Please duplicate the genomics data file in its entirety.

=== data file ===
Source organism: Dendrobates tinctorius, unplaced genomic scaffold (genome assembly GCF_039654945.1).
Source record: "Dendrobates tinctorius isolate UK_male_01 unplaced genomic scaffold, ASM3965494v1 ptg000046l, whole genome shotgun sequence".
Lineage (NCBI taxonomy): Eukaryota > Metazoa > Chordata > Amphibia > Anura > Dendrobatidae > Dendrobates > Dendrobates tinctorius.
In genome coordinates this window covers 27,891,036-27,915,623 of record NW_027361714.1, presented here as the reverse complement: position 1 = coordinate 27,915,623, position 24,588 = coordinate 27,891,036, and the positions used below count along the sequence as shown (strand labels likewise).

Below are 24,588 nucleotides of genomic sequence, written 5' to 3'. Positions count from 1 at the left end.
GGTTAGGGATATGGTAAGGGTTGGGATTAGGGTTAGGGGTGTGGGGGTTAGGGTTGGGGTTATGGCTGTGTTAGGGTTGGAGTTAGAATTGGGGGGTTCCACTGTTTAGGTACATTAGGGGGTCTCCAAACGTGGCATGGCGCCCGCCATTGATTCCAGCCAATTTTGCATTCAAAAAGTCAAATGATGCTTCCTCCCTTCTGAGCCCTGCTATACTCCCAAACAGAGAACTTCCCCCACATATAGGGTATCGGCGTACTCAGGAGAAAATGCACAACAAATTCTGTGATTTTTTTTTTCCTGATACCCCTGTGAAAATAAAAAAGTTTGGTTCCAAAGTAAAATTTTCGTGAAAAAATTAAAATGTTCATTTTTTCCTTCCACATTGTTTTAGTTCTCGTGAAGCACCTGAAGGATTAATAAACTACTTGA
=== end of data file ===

Source organism: Dendrobates tinctorius, unplaced genomic scaffold (genome assembly GCF_039654945.1).
Source record: "Dendrobates tinctorius isolate UK_male_01 unplaced genomic scaffold, ASM3965494v1 ptg000046l, whole genome shotgun sequence".
Lineage (NCBI taxonomy): Eukaryota > Metazoa > Chordata > Amphibia > Anura > Dendrobatidae > Dendrobates > Dendrobates tinctorius.
In genome coordinates this window covers 27,891,036-27,915,623 of record NW_027361714.1, presented here as the reverse complement: position 1 = coordinate 27,915,623, position 24,588 = coordinate 27,891,036, and the positions used below count along the sequence as shown (strand labels likewise).

Below are 24,588 nucleotides of genomic sequence, written 5' to 3'. Positions count from 1 at the left end.
GGTTAGGGATATGGTAAGGGTTGGGATTAGGGTTAGGGGTGTGGGGGTTAGGGTTGGGGTTATGGCTGTGTTAGGGTTGGAGTTAGAATTGGGGGGTTCCACTGTTTAGGTACATTAGGGGGTCTCCAAACGTGGCATGGCGCCCGCCATTGATTCCAGCCAATTTTGCATTCAAAAAGTCAAATGATGCTTCCTCCCTTCTGAGCCCTGCTATACTCCCAAACAGAGAACTTCCCCCACATATAGGGTATCGGCGTACTCAGGAGAAAATGCACAACAAATTCTGTGATTTTTTTTTTCCTGATACCCCTGTGAAAATAAAAAAGTTTGGTTCCAAAGTAAAATTTTCGTGAAAAAATTAAAATGTTCATTTTTTCCTTCCACATTGTTTTAGTTCTCGTGAAGCACCTGAAGGATTAATAAACTACTTGA